Background: Infected foot wounds in patients with diabetes are the most common reason for diabetes-related hospital admission in the United States. Nonhealing foot wounds are the major precipitant of lower-extremity amputation in the diabetic population. Hypothesis: The null hypothesis was that there would be no difference in proportion of healing with or without use of a foot-level mechanical compression device. Design: Twelve-week, double-blind, randomized, controlled trial. Setting: A university teaching hospital and related clinics. Patients: One hundred fifteen patients with diabetes, 74% male, with foot infections requiring incision and debridement. Intervention: All patients received either a functioning or placebo (nonfunctioning) foot compression device (Kinetic Concepts Inc, San Antonio, Tex). Patients and investigators were blinded to the functionality of the device. Primary Outcome Measure: Proportion of wound healing in each group. Results: There was a significantly higher proportion of healing in the active group than in the placebo group (39 [75%] of 52 patients vs 23 [51%] of 45; χ 2=6.0; P<.02; odds ratio, 2.9; 95% confidence interval, 1.2-6.8). In the placebo group, there was no difference in proportion of healing between those identified as compliant (≥50 hours of use per week) vs noncompliant (P = .10). In patients receiving active units, more patients in the compliant subgroup experienced wound healing (P<.03). When compared as a whole, there was a significant trend toward an increasing proportion of healing from the placebo-noncompliant to the placebo-compliant to the active-noncompliant to the active-compliant groups (χ 2(trend) = 8.3; P<.005). Conclusions: Edema reduction achieved in this study by way of a pump and wrap system may increase the proportion of wound healing in patients after debridement of foot infections in patients with diabetes. Furthermore, the data suggest a potential association between increased compliance with use of the device and an increased trend toward wound healing.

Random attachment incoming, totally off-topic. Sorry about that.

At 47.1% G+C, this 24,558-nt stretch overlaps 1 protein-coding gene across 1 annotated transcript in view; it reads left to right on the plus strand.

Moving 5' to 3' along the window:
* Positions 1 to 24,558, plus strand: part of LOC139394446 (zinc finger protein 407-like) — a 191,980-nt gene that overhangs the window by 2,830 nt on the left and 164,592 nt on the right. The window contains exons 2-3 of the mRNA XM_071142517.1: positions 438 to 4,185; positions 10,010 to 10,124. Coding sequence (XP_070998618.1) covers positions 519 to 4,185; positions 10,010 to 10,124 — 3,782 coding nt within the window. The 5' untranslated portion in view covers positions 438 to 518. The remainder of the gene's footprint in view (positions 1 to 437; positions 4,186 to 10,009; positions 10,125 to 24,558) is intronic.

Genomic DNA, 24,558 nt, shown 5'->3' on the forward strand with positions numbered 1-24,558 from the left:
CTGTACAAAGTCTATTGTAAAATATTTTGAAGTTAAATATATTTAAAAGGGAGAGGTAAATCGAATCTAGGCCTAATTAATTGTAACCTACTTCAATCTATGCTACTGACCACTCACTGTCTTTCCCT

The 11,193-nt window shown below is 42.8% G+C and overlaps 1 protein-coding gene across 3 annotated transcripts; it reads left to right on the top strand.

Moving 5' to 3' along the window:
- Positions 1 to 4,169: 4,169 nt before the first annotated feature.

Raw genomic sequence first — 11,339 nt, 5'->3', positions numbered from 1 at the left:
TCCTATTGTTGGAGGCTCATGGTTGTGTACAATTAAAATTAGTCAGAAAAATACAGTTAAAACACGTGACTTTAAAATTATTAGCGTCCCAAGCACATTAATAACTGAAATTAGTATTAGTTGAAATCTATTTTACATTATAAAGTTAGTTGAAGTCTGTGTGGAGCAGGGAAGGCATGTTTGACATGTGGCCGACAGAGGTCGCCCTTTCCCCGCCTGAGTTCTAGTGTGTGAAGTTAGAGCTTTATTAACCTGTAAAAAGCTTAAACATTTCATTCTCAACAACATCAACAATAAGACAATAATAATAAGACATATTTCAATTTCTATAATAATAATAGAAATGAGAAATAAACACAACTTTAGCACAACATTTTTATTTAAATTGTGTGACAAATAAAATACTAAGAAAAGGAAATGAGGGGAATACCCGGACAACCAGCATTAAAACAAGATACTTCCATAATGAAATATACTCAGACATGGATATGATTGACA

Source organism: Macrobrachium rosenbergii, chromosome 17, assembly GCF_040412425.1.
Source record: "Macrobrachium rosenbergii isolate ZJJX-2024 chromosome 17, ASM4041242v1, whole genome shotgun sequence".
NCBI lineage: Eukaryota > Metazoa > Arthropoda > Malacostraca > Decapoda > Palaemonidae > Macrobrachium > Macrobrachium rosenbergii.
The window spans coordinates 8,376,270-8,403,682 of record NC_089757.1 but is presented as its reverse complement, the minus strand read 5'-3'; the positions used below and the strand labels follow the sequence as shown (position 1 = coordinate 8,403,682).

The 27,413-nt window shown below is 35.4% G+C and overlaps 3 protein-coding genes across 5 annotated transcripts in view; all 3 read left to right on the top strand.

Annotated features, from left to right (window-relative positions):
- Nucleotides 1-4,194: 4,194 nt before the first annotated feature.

|Original language||English (US)|
|Number of pages||5|
|Journal||Archives of Surgery|
|Publication status||Published - 2000|
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